Forty-five percent of New Orleans voters surveyed in May said public schools in the city are getting better, while only 18 percent believe they are getting worse, according to figures released Thursday by a Tulane University think tank.
However, while 45 percent of the 602 respondents said they would recommend that friends or family send their children to a New Orleans public school, 44 percent said they would not.
“Advocates argue the reforms are a complete success; others claim complete failure. This poll suggests New Orleans voters have a nuanced view,” the Cowen Institute for Public Education Initiatives said in its report on the poll results.
The survey comes as the Recovery School District, the state agency that took over most New Orleans schools after Hurricane Katrina, prepares for a new school year in which all of those schools, now totaling 59, will be run by independent charter organizations.
In the complicated patchwork system of school governance that developed after Katrina, the RSD continues to oversee most schools. The Orleans Parish School Board, which had developed a reputation for corruption and ineffectiveness before Katrina hit in 2005, was left with relatively few schools. It now oversees 20, running five directly and chartering the rest. A few schools are chartered by the state Board of Elementary and Secondary Education.
Despite the complexity, most surveyed voters were in no hurry to return schools to the School Board’s authority.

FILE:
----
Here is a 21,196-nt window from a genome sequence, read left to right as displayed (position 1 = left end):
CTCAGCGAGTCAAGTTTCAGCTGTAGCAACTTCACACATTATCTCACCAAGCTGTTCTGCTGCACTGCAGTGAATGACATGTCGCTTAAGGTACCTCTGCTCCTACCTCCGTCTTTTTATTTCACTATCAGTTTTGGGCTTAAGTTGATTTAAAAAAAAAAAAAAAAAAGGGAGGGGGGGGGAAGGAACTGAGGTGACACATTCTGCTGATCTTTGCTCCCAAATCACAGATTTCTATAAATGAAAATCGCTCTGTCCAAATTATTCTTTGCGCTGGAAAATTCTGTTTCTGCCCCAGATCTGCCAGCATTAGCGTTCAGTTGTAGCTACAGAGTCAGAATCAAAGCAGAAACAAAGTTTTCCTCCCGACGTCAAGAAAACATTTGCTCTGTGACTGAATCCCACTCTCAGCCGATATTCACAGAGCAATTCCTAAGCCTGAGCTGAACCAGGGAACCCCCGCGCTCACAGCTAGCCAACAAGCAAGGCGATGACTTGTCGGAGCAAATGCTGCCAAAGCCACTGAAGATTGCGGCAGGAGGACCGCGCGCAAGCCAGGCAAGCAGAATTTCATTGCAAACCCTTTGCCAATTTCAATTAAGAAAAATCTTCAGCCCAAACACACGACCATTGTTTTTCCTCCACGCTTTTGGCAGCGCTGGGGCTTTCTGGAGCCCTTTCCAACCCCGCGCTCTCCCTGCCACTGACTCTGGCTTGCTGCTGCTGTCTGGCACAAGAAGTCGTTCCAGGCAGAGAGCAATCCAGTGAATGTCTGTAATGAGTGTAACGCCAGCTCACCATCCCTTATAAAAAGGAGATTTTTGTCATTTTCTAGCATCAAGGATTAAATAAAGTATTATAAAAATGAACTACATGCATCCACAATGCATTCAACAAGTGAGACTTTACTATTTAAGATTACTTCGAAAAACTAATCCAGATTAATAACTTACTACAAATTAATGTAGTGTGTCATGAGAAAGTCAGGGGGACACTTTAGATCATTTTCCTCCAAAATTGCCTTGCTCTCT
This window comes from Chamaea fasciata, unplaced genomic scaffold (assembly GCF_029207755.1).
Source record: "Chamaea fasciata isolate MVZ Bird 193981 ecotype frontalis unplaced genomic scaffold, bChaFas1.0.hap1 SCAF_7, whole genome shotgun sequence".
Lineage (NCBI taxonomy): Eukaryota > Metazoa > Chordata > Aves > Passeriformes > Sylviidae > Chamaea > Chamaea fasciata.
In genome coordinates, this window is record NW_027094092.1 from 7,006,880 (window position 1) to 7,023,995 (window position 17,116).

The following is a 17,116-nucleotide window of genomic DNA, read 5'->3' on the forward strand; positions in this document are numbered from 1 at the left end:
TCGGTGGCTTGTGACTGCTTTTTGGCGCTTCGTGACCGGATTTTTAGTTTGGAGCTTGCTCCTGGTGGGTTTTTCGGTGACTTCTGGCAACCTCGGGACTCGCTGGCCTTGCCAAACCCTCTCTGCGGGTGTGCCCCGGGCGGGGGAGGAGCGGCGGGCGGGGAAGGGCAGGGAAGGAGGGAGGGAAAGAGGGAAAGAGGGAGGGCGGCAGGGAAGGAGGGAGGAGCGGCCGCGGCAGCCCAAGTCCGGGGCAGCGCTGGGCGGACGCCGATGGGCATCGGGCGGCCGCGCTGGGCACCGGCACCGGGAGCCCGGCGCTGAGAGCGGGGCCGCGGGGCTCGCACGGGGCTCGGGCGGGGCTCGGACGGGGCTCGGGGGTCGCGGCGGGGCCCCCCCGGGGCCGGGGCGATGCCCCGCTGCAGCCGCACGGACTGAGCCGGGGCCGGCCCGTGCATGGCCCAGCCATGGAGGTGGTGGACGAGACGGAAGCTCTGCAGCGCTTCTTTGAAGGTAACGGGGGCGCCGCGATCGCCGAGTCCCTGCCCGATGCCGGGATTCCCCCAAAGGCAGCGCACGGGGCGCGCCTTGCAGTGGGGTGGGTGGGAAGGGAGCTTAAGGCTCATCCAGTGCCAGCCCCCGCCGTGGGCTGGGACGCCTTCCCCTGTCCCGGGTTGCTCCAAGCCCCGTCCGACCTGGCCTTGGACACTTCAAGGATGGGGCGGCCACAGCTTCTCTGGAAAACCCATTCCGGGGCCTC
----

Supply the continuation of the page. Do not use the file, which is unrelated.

Only 18 percent said all schools should be returned to School Board control in the next two years; 11 percent, in the next five years. Forty-one percent favor the current policy of giving each RSD school an option to return to the School Board — if it is no longer considered a failing school.
And 53 percent of the respondents said they favor the current system of giving parents a choice of schools to apply to for their children rather than the old system of requiring attendance at a school in a given neighborhood,
The poll was conducted for the Cowen Institute by the political consultant firm BDPC LLC from May 1-3. Questions were asked of 602 “likely voters” — those registered voters who have voted in four of the last 10 elections or have registered since 2012. The margin for error was listed as plus or minus 4 percentage points.
Fifty-three percent of respondents were African-American; 36 percent were white. More white respondents said they believed the schools are improving than black — 50 percent compared to 42 percent.